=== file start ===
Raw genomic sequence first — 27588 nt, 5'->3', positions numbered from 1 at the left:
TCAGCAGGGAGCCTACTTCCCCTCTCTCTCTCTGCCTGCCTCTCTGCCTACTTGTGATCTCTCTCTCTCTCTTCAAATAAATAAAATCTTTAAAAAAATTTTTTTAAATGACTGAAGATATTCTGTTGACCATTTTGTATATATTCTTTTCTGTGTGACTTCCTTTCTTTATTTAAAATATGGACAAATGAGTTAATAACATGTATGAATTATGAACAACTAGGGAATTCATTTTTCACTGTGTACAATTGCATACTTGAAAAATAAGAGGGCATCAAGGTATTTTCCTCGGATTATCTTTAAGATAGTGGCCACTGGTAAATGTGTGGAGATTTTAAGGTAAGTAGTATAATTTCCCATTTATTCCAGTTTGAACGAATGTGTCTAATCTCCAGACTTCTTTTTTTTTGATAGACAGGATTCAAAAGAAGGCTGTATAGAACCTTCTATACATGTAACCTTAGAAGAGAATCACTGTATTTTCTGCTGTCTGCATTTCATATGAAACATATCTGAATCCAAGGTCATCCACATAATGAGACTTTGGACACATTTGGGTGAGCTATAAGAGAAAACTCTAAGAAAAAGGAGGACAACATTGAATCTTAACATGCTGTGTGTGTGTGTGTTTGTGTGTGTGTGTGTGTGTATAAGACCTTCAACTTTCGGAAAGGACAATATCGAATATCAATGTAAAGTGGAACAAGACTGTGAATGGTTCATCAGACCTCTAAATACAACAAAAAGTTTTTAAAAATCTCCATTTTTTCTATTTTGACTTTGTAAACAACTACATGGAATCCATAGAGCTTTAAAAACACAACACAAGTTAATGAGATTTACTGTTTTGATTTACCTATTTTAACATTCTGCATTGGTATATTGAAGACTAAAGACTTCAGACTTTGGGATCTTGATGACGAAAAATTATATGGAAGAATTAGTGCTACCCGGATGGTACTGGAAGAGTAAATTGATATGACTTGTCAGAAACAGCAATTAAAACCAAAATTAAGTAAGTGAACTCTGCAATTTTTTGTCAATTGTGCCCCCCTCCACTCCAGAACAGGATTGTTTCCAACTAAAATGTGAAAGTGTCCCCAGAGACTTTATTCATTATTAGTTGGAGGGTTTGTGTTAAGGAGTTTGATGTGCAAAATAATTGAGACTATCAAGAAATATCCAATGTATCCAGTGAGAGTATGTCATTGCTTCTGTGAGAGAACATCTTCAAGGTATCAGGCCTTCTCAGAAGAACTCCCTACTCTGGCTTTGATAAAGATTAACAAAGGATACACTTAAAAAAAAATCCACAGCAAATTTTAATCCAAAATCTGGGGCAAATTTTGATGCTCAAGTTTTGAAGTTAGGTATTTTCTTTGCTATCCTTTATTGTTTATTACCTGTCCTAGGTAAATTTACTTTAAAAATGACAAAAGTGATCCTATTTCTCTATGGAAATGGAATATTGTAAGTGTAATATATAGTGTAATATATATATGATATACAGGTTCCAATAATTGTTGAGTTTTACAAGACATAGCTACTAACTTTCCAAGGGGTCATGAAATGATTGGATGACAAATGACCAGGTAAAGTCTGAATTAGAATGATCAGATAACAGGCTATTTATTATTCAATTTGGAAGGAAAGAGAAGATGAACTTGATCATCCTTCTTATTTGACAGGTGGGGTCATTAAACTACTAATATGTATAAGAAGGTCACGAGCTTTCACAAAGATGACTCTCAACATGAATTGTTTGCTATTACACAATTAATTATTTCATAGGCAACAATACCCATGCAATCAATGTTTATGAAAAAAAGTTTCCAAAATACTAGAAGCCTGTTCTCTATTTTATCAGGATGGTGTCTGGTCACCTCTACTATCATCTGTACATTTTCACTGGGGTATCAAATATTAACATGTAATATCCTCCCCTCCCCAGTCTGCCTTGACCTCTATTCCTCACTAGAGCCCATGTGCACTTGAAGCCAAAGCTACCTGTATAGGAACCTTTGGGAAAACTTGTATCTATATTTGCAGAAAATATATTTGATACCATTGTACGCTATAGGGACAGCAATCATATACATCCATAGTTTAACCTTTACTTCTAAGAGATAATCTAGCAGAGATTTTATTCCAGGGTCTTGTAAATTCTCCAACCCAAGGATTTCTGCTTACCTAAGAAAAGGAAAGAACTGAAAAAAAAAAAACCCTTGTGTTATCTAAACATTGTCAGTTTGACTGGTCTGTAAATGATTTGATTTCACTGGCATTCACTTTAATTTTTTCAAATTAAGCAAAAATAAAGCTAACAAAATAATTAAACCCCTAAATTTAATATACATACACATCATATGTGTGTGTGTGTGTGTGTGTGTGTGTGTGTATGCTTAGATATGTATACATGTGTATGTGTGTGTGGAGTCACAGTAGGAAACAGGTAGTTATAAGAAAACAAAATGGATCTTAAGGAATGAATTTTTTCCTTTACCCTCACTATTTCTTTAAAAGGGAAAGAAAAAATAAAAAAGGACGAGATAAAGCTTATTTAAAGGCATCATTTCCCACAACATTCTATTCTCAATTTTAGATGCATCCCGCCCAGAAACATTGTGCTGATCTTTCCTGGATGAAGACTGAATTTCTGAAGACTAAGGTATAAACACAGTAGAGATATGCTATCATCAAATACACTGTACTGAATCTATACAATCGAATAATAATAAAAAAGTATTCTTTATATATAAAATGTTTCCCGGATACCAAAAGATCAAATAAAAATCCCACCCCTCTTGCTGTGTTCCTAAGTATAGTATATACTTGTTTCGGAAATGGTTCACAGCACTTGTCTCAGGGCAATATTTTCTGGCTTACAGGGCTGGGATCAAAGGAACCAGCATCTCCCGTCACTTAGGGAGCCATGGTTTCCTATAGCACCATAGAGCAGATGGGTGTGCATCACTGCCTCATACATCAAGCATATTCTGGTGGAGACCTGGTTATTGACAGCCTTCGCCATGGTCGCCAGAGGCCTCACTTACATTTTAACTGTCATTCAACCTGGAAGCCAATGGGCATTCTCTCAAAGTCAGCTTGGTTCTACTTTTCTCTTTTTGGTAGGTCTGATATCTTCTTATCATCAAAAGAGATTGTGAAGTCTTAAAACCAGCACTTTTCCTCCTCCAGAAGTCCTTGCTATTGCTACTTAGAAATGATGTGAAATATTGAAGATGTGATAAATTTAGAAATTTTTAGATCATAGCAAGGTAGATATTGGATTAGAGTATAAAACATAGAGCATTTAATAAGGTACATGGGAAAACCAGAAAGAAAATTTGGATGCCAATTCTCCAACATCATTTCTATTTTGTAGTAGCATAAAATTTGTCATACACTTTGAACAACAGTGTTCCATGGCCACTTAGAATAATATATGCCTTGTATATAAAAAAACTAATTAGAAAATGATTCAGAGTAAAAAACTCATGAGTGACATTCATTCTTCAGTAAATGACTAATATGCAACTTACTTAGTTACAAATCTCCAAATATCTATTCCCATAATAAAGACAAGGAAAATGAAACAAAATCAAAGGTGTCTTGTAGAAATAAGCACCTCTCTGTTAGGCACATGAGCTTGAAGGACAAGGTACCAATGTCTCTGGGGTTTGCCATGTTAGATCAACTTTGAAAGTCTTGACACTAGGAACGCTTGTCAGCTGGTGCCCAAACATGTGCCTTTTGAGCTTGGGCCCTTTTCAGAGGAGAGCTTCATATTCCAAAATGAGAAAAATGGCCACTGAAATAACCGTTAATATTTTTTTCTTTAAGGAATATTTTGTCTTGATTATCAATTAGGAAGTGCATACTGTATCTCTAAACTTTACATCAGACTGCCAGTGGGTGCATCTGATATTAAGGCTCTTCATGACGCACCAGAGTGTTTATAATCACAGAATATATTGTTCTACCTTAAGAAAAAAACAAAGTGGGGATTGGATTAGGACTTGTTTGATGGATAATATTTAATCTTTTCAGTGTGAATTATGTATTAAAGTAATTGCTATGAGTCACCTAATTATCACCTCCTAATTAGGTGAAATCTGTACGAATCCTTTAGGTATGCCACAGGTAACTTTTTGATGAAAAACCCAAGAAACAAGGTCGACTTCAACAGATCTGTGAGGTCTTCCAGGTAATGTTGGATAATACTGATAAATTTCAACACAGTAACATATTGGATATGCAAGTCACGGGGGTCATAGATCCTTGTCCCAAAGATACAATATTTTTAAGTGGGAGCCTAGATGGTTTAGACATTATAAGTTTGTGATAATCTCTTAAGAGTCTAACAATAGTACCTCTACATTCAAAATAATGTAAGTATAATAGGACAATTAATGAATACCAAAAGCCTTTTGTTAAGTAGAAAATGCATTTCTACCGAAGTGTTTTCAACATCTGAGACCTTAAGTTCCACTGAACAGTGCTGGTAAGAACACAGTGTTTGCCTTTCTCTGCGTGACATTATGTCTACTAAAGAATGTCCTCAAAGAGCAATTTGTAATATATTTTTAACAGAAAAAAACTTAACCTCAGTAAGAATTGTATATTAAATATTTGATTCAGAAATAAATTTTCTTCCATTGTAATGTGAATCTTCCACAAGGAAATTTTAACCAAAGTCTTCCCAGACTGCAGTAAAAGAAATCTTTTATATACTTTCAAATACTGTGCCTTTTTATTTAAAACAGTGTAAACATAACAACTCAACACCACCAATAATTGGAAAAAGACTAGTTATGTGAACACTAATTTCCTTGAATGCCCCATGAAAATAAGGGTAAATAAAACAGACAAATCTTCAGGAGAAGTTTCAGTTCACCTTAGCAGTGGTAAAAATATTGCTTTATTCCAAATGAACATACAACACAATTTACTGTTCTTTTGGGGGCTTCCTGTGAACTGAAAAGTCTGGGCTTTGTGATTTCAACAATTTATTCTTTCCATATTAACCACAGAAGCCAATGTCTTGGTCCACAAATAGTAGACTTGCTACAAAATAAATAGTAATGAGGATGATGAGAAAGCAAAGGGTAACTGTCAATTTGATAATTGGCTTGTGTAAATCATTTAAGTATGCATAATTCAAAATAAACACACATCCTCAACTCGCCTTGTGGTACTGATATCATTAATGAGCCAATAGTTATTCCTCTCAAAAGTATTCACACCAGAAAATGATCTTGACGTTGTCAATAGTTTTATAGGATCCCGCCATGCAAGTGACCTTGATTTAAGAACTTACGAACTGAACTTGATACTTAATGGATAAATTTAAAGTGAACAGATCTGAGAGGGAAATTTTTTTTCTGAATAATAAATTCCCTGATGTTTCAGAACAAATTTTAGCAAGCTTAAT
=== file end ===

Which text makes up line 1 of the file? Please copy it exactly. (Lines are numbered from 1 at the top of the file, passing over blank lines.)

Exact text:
Raw genomic sequence first — 27588 nt, 5'->3', positions numbered from 1 at the left: